Glancing at one’s cell phone while conversing with another person might be thought of as cellpeeking, a good, serviceable suggestion for our most recent neologism contest. Net-a-tête has a bit more je ne sais quoi, though, and is our winning entry on this topic.

I like glip, too—“Not one glip until I’m done talking with you”—but it’s already the name of an app and even appears in the Urban Dictionary of slang. Glipping doesn’t necessarily lead to inveterate vertebral glipitis, a suggestion for the stiff neck that results from continually looking at one’s cell screen. Techneck and iNeck also describe that condition effectively but are already in use. Neckrophonia isn’t. Nor is carpalneck: my choice in this category.

The apprehension felt when one’s cell battery is running low with no power source in sight could be thought of as terminal anxiety, the winning suggestion for this predicament. Alleviating that anxiety, one reader proposed, are terminally wired crowds that congregate around outlets in airports. Depending on how you feel about that crowd, they might be considered powertwerps. Juiceville—not to be confused with the Juice Ville Café in Pembroke Pines, Florida—is our winning entry for the pop-up community of airport cell chargers.


Calling someone “all thumbs” used to be a putdown. That person was a klutz. Today this expression could be considered praise for an unusually deft texter.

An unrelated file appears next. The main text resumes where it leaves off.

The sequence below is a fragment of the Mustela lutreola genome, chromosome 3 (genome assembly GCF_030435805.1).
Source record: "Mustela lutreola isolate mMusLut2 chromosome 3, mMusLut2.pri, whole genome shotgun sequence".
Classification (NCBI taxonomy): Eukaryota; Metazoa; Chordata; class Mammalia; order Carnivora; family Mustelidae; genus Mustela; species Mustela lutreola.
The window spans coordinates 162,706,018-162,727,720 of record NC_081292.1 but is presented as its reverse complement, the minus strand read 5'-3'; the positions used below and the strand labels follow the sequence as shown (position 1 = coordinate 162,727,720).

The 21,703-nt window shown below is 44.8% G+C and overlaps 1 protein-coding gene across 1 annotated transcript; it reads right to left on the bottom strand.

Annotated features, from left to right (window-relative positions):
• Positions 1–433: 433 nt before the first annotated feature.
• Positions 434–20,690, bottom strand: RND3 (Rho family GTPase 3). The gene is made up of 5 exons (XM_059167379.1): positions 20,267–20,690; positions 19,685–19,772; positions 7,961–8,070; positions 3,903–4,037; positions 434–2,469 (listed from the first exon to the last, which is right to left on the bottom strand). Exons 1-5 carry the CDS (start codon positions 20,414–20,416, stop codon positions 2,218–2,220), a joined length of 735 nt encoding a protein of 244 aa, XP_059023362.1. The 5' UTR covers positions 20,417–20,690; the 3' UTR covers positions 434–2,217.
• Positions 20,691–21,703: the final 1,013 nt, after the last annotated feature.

Many an old saw could stand sharpening. If an apple isn’t organic, for example, can we still feel confident that “an apple a day keeps the doctor away”? Do people with high blood pressure still want to be “worth their salt”?

When wives were more likely to wear dresses, “Who wears the pants in that family?” was a pointed way to ask who was in charge. With the rise of gender equality, same-sex marriages, and unisex garb, the most common response to that question would be “both,” literally and figuratively. Similarly, as fathers who cook don aprons, a reference to grown children’s being “tied to apron strings” is dated.

Changing technology has rendered an entire class of references obsolete. What does “telegraph your punch” refer to? Or “the penny dropped”? For those people who have never inserted a coin into a pay phone, the provenance of “drop a dime” and “on your nickel” may be puzzling. (Even if they had put a coin in a pay phone’s slot, it most likely would have been a quarter, or two.)

For our next contest, identify a dated saying or expression and suggest an updated version. Authors of the three best submissions will receive a Scholar tote bag.

Submit your contenders here.

Permission required for reprinting, reproducing, or other uses.

Ralph Keyes is the author, most recently, of The Hidden History of Coined Words, which has just been published.


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